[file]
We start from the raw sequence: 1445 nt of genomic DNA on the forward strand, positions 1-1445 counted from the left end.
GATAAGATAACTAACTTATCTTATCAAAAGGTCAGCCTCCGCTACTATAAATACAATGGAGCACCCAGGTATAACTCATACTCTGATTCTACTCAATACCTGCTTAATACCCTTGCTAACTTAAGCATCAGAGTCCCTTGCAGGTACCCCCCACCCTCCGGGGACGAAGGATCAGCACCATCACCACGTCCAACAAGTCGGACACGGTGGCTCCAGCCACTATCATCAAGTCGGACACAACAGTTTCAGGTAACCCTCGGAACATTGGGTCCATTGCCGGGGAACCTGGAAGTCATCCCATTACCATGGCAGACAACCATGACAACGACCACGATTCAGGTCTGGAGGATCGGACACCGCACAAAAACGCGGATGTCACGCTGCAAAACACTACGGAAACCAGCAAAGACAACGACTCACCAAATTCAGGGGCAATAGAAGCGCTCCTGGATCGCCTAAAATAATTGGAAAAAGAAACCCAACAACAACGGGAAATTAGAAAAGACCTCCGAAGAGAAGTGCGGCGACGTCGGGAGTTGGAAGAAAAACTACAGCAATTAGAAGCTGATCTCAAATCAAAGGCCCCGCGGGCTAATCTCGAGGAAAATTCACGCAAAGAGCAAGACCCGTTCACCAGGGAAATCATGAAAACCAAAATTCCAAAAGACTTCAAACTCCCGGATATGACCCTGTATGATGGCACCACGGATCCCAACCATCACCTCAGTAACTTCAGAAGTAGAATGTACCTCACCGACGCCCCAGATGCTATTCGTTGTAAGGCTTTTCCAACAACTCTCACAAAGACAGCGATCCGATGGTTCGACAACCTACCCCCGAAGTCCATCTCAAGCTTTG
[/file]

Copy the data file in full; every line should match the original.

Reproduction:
We start from the raw sequence: 1445 nt of genomic DNA on the forward strand, positions 1-1445 counted from the left end.
GATAAGATAACTAACTTATCTTATCAAAAGGTCAGCCTCCGCTACTATAAATACAATGGAGCACCCAGGTATAACTCATACTCTGATTCTACTCAATACCTGCTTAATACCCTTGCTAACTTAAGCATCAGAGTCCCTTGCAGGTACCCCCCACCCTCCGGGGACGAAGGATCAGCACCATCACCACGTCCAACAAGTCGGACACGGTGGCTCCAGCCACTATCATCAAGTCGGACACAACAGTTTCAGGTAACCCTCGGAACATTGGGTCCATTGCCGGGGAACCTGGAAGTCATCCCATTACCATGGCAGACAACCATGACAACGACCACGATTCAGGTCTGGAGGATCGGACACCGCACAAAAACGCGGATGTCACGCTGCAAAACACTACGGAAACCAGCAAAGACAACGACTCACCAAATTCAGGGGCAATAGAAGCGCTCCTGGATCGCCTAAAATAATTGGAAAAAGAAACCCAACAACAACGGGAAATTAGAAAAGACCTCCGAAGAGAAGTGCGGCGACGTCGGGAGTTGGAAGAAAAACTACAGCAATTAGAAGCTGATCTCAAATCAAAGGCCCCGCGGGCTAATCTCGAGGAAAATTCACGCAAAGAGCAAGACCCGTTCACCAGGGAAATCATGAAAACCAAAATTCCAAAAGACTTCAAACTCCCGGATATGACCCTGTATGATGGCACCACGGATCCCAACCATCACCTCAGTAACTTCAGAAGTAGAATGTACCTCACCGACGCCCCAGATGCTATTCGTTGTAAGGCTTTTCCAACAACTCTCACAAAGACAGCGATCCGATGGTTCGACAACCTACCCCCGAAGTCCATCTCAAGCTTTG